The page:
Used 1996 Oldsmobile Eighty-Eight Sedan
Edmunds' Expert Review
The Oldsmobile Eighty-Eight is one of the best full-size family cars you can buy. It sports contemporary styling, an ergonomically correct interior, and a powerful V6 engine driving the front wheels. There is room inside for six adults, and the Eight-Eight has proven to be reliable. Oldsmobile's value-pricing strategy has paid off with the Eighty-Eight; it comes well equipped right out of the box, with few options available. So why aren't these cars selling as well as, say, the Ford Crown Victoria?
We think it must be the uncomfortable seats, because the seats are really this big Olds' only apparent flaw. The rest of the car is admittedly designed to appeal to middle Americans who just want to get from Point A to Point B in relative safety and comfort, but with these mushy, unsupportive seats, the Eighty-Eight doesn't fulfill the comfort portion of the equation.
This year, Oldsmobile has restyled the front fascia, grille, fenders and headlights of the Eighty-Eight to "align this mainstream sedan more consistently with themes initiated in the Aurora," according to the 1996 press kit. Rear moldings, taillights and fascia have been tweaked as well. New wheel covers and alloy wheels top off the fresh, but dull styling exercise. True, the new look is sleek, but last year's car was more distinctive. Gone is the Royale nomenclature, leaving the Eight-Eight and the Eighty-Eight LS. The LSS becomes a stand-alone model for 1996.
Also new are programmable door locks, standard Twilight Sentinel and daytime running lights. The remote keyless accessory control package features a new panic button on the fob, which creates a symphony of honking horns and flashing lights for two minutes after the button is depressed. Perfect for creepy underground garages.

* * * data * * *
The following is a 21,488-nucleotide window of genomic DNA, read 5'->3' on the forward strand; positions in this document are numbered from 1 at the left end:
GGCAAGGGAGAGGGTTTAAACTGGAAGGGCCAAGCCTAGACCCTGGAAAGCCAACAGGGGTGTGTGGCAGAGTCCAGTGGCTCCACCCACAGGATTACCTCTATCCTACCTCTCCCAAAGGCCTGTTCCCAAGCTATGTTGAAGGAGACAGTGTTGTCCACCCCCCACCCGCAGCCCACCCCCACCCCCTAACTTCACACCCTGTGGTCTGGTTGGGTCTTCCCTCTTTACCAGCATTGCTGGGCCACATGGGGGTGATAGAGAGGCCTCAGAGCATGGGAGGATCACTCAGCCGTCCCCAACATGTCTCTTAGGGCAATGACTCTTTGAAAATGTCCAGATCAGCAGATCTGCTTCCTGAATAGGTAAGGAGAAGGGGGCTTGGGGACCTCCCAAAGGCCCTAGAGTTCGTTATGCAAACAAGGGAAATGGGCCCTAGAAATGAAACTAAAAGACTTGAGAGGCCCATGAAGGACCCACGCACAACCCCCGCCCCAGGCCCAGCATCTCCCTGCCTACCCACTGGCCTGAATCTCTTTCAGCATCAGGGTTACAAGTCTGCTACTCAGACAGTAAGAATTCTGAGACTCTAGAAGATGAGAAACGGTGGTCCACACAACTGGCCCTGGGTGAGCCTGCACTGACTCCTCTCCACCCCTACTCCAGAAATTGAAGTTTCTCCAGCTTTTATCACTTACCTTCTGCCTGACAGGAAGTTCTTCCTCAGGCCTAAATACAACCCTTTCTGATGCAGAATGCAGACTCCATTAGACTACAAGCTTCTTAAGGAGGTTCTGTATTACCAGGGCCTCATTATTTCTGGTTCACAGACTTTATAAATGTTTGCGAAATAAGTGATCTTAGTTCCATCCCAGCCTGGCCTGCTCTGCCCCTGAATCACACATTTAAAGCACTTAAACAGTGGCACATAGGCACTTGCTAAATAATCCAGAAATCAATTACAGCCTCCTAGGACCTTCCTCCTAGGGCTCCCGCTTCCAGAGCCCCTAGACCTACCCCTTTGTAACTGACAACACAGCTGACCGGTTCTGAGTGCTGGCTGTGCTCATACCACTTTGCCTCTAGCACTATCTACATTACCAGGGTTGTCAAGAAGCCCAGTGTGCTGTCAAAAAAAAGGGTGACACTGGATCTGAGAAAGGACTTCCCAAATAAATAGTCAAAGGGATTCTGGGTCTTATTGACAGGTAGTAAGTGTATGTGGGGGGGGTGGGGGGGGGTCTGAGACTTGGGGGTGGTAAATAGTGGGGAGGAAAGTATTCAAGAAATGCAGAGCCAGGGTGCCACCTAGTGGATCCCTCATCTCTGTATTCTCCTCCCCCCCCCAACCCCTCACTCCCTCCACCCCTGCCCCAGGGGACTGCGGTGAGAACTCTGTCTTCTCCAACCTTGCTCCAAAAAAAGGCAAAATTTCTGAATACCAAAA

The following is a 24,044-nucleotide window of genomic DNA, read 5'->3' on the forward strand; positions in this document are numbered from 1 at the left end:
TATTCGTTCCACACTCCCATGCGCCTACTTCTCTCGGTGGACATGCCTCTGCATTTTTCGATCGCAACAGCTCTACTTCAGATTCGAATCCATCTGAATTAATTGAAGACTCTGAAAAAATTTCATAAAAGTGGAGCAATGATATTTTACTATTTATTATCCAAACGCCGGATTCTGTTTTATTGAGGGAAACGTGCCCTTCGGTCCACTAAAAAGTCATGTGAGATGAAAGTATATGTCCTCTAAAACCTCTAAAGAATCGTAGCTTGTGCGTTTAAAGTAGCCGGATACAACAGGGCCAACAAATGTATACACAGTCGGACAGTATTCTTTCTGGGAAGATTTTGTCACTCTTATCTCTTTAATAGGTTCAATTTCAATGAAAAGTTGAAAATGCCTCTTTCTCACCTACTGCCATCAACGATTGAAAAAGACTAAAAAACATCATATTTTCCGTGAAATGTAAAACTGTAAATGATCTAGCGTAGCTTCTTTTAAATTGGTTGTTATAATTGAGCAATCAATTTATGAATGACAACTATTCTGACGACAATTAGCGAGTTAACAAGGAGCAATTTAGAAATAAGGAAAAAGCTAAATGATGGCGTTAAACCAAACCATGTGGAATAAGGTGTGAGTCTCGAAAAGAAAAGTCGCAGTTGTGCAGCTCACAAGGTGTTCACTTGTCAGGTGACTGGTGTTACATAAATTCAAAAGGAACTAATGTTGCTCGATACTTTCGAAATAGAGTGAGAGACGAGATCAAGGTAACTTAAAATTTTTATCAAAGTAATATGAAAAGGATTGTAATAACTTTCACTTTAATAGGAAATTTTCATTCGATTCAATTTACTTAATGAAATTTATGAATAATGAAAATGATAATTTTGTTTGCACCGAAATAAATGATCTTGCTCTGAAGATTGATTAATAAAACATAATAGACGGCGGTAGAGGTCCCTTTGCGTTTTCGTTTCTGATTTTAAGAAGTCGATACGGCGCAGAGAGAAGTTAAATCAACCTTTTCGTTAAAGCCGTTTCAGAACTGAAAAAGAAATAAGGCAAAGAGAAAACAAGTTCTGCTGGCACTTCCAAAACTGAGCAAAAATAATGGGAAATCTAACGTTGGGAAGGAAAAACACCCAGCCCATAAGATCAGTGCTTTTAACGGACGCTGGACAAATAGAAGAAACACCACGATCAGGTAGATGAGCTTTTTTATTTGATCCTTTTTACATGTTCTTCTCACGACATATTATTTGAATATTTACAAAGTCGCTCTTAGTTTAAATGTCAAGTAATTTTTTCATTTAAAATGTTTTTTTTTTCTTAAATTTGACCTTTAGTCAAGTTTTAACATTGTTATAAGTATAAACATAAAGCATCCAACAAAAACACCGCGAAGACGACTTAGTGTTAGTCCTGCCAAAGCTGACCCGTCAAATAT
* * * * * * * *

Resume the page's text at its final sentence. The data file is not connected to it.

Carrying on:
Sadly, new seats are not part of the improvement list for the Eighty-Eight this year. That's too bad. We think the Olds is certainly one of the better values available, but it's awfully difficult to sell a car to consumers who place comfort as a top priority if the car isn't comfortable.
Most helpful consumer reviews
Features & Specs
Used 1996 Oldsmobile Eighty-Eight Sedan Overview
What's a good price on a Used 1996 Oldsmobile Eighty-Eight Sedan?
Shop with Edmunds for perks and special offers on used cars, trucks, and SUVs near Ashburn, VA. Doing so could save you hundreds or thousands of dollars. Edmunds also provides consumer-driven dealership sales and service reviews to help you make informed decisions about what cars to buy and where to buy them.
Which used 1996 Oldsmobile Eighty-Eight Sedans are available in my area?
Used 1996 Oldsmobile Eighty-Eight Sedan Listings and Inventory
Simply research the type of used car you're interested in and then select a prew-owned vehicle from our massive database to find cheap used cars for sale near you. Once you have identified a used or CPO vehicle you're interested in, check the Carfax and Autocheck vehicle history reports, read dealer reviews, and find out what other owners paid for the Used 1996 Oldsmobile Eighty-Eight Sedan.
Shop Edmunds' car, SUV, and truck listings of over 6 million vehicles to find a cheap used, or certified pre-owned (CPO) 1996 Oldsmobile Eighty-Eight Sedan for sale near you.
Can't find a used 1996 Oldsmobile Eighty-Eight Eighty-Eight Sedan you want in your area? Consider a broader search.
Find a used Oldsmobile Eighty-Eight for sale - 11 great deals out of 14 listings starting at $23,290.
Find a used Oldsmobile for sale - 3 great deals out of 23 listings starting at $16,064.
Find a used certified pre-owned Oldsmobile Eighty-Eight for sale - 8 great deals out of 11 listings starting at $20,735.
Find a used certified pre-owned Oldsmobile for sale - 5 great deals out of 14 listings starting at $8,591.
Compare prices on the Used Oldsmobile Eighty-Eight for sale in Ashburn, VA to other major cities
Should I lease or buy a 1996 Oldsmobile Eighty-Eight?
Is it better to lease or buy a car? Ask most people and they'll probably tell you that car buying is the way to go. And from a financial perspective, it's true, provided you're willing to make higher monthly payments, pay off the loan in full and keep the car for a few years. Leasing, on the other hand, can be a less expensive option on a month-to-month basis. It's also good if you're someone who likes to drive a new car every three years or so.